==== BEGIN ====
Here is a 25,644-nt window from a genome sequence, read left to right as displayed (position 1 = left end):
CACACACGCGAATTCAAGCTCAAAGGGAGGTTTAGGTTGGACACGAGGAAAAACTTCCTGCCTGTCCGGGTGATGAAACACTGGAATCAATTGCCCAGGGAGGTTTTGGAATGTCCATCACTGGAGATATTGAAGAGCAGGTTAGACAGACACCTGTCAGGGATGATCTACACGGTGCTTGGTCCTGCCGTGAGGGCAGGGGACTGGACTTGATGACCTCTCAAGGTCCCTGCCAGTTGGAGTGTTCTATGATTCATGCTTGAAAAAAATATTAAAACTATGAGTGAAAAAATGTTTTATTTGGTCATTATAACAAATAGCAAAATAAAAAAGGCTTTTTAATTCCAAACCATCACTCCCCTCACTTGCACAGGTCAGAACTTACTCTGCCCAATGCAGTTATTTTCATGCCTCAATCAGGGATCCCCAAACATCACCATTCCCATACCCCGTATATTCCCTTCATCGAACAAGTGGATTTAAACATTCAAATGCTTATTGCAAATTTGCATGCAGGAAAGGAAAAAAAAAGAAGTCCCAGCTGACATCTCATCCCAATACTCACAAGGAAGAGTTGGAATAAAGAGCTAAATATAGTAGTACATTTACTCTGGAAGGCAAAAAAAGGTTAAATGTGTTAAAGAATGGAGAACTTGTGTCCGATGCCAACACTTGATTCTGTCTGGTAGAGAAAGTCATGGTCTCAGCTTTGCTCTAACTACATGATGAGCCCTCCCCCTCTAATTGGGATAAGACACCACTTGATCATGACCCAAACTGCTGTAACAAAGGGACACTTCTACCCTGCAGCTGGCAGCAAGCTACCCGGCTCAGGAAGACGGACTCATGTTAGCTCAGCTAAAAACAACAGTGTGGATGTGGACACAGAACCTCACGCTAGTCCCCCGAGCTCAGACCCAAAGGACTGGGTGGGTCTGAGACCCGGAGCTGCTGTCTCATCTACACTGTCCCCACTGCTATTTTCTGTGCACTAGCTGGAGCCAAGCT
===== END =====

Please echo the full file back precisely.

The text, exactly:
Here is a 25,644-nt window from a genome sequence, read left to right as displayed (position 1 = left end):
CACACACGCGAATTCAAGCTCAAAGGGAGGTTTAGGTTGGACACGAGGAAAAACTTCCTGCCTGTCCGGGTGATGAAACACTGGAATCAATTGCCCAGGGAGGTTTTGGAATGTCCATCACTGGAGATATTGAAGAGCAGGTTAGACAGACACCTGTCAGGGATGATCTACACGGTGCTTGGTCCTGCCGTGAGGGCAGGGGACTGGACTTGATGACCTCTCAAGGTCCCTGCCAGTTGGAGTGTTCTATGATTCATGCTTGAAAAAAATATTAAAACTATGAGTGAAAAAATGTTTTATTTGGTCATTATAACAAATAGCAAAATAAAAAAGGCTTTTTAATTCCAAACCATCACTCCCCTCACTTGCACAGGTCAGAACTTACTCTGCCCAATGCAGTTATTTTCATGCCTCAATCAGGGATCCCCAAACATCACCATTCCCATACCCCGTATATTCCCTTCATCGAACAAGTGGATTTAAACATTCAAATGCTTATTGCAAATTTGCATGCAGGAAAGGAAAAAAAAAGAAGTCCCAGCTGACATCTCATCCCAATACTCACAAGGAAGAGTTGGAATAAAGAGCTAAATATAGTAGTACATTTACTCTGGAAGGCAAAAAAAGGTTAAATGTGTTAAAGAATGGAGAACTTGTGTCCGATGCCAACACTTGATTCTGTCTGGTAGAGAAAGTCATGGTCTCAGCTTTGCTCTAACTACATGATGAGCCCTCCCCCTCTAATTGGGATAAGACACCACTTGATCATGACCCAAACTGCTGTAACAAAGGGACACTTCTACCCTGCAGCTGGCAGCAAGCTACCCGGCTCAGGAAGACGGACTCATGTTAGCTCAGCTAAAAACAACAGTGTGGATGTGGACACAGAACCTCACGCTAGTCCCCCGAGCTCAGACCCAAAGGACTGGGTGGGTCTGAGACCCGGAGCTGCTGTCTCATCTACACTGTCCCCACTGCTATTTTCTGTGCACTAGCTGGAGCCAAGCT